Review Article | Published:

Unravelling the structural and mechanistic basis of CRISPR–Cas systems

Nature Reviews Microbiology volume 12, pages 479492 (2014) | Download Citation


Bacteria and archaea have evolved sophisticated adaptive immune systems, known as CRISPR–Cas (clustered regularly interspaced short palindromic repeats–CRISPR-associated proteins) systems, which target and inactivate invading viruses and plasmids. Immunity is acquired by integrating short fragments of foreign DNA into CRISPR loci, and following transcription and processing of these loci, the CRISPR RNAs (crRNAs) guide the Cas proteins to complementary invading nucleic acid, which results in target interference. In this Review, we summarize the recent structural and biochemical insights that have been gained for the three major types of CRISPR–Cas systems, which together provide a detailed molecular understanding of the unique and conserved mechanisms of RNA-guided adaptive immunity in bacteria and archaea.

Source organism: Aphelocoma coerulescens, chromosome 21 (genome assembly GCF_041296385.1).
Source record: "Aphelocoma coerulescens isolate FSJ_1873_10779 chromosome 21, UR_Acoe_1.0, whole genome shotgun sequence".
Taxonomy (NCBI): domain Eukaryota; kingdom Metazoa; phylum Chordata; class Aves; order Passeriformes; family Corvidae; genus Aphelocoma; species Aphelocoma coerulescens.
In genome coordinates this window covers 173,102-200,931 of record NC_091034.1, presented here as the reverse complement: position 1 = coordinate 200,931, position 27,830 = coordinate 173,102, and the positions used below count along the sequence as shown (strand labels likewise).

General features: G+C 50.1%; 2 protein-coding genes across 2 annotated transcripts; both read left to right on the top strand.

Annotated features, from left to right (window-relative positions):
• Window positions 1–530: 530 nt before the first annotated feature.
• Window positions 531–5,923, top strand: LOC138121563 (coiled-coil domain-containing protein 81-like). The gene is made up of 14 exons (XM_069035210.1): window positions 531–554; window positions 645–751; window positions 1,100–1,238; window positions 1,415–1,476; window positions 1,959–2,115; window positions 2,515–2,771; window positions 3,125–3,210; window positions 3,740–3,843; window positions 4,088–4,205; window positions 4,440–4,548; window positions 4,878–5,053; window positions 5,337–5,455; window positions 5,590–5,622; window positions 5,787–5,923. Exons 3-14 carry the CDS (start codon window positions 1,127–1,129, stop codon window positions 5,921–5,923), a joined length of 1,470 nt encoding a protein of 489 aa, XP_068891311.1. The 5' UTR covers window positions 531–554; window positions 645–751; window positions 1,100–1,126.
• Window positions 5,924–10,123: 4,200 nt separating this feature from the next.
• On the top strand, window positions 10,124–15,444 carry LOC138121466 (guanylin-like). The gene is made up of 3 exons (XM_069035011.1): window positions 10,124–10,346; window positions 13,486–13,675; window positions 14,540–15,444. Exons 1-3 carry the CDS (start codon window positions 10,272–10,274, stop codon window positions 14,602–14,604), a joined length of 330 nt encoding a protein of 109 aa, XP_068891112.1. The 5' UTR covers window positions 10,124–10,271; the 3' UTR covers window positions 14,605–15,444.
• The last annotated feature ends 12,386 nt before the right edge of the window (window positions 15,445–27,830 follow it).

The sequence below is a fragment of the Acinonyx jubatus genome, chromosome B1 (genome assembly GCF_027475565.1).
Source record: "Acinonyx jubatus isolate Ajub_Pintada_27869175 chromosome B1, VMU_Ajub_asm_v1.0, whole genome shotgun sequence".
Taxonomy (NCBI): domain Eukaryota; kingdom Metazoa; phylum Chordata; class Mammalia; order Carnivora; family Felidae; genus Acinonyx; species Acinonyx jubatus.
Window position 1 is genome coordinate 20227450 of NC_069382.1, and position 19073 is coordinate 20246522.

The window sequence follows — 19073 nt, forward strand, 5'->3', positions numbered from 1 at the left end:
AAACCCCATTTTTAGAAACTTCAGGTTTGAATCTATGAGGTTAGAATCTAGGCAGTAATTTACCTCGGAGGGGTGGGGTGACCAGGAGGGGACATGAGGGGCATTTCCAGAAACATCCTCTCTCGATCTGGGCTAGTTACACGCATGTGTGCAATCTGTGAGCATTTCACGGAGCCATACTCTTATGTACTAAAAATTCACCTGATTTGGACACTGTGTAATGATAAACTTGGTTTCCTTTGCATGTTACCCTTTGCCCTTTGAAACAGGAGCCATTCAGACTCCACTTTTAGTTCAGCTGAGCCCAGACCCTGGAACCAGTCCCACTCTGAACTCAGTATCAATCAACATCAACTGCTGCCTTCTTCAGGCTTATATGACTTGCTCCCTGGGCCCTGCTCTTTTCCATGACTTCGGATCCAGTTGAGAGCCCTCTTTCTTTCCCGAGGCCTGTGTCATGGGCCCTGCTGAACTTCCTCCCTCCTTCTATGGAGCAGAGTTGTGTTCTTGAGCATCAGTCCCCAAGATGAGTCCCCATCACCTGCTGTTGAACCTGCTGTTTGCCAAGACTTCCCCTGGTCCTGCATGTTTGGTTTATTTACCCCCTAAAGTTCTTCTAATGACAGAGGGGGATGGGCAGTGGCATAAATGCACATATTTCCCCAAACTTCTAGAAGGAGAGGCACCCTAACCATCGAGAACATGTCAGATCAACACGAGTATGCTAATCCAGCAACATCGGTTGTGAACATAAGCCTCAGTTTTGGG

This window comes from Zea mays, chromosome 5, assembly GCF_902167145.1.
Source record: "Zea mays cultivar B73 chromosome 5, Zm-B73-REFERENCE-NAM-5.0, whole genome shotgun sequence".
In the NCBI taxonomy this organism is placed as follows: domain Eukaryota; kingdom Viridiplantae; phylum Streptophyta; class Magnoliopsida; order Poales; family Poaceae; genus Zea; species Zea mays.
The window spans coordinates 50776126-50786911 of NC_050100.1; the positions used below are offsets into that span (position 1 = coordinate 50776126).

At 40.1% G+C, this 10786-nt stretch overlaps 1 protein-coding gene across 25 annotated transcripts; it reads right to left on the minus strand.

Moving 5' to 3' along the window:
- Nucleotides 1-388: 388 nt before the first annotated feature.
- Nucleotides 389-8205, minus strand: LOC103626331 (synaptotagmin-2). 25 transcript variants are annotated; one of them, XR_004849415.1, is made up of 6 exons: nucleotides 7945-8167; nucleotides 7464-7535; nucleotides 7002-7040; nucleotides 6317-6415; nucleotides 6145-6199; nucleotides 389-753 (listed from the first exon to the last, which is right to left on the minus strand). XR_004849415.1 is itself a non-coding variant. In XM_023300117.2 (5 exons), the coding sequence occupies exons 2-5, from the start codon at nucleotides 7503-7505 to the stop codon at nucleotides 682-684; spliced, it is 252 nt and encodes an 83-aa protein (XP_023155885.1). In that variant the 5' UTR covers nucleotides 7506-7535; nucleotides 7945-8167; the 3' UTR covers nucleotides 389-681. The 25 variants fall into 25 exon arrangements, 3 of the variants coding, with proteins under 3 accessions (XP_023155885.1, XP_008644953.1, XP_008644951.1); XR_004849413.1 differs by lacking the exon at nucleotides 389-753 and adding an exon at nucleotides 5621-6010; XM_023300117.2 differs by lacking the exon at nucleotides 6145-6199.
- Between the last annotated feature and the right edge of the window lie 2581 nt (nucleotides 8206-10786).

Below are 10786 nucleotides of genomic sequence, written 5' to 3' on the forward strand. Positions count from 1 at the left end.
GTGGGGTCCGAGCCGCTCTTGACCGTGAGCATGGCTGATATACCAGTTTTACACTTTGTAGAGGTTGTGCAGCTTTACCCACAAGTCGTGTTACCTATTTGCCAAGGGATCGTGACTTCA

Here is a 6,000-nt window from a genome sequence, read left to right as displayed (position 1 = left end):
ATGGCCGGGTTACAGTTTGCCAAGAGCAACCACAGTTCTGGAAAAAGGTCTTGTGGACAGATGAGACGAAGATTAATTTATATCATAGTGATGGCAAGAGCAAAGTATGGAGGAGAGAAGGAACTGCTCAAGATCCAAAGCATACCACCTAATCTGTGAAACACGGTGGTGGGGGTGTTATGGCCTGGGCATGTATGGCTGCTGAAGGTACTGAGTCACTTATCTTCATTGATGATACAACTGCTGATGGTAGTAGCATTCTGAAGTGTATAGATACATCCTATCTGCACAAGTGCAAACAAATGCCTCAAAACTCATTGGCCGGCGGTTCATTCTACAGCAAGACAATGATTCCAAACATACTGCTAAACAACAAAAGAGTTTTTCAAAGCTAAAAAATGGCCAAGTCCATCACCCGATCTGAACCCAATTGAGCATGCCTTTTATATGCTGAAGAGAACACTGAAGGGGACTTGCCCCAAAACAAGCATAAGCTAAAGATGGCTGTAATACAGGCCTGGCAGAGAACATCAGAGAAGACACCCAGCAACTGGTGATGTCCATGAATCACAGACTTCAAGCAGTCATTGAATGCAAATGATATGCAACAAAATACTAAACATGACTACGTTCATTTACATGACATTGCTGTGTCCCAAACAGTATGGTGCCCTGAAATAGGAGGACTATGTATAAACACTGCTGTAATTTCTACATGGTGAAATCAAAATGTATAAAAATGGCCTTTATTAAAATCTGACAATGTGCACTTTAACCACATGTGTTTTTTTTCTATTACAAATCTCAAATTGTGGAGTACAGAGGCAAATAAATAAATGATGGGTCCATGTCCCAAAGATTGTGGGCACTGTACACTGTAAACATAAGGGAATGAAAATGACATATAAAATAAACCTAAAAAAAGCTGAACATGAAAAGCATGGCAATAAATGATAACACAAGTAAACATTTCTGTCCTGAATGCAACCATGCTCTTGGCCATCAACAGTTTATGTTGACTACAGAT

Key points

  • CRISPR–Cas (clustered regularly interspaced short palindromic repeats–CRISPR-associated proteins) is an adaptive immune system in bacteria and archaea, which is categorized into three distinct types (known as type I, type II and type III) that differ in their compositions and mechanisms of action. Adaptive immunity occurs in three distinct stages: acquisition, expression and interference.

  • In all three types of CRISPR–Cas system, spacer acquisition relies on a pair of conserved Cas proteins (Cas1 and Cas2), which are probably assisted by a variable set of additional (potentially both Cas and non-Cas) enzymes.

  • Primary processing of CRISPR RNAs (crRNAs) is catalysed either by Cas6-like ribonucleases (in the type I and type III systems) or by RNase III (which targets the crRNA and transactivating crRNA (tracrRNA) duplex in type II systems).

  • Mature crRNAs form CRISPR ribonucleoprotein (crRNP) complexes by associating with either Cascade-like multiprotein complexes (in type I and type III systems) or the multidomain Cas9 protein (in type II systems).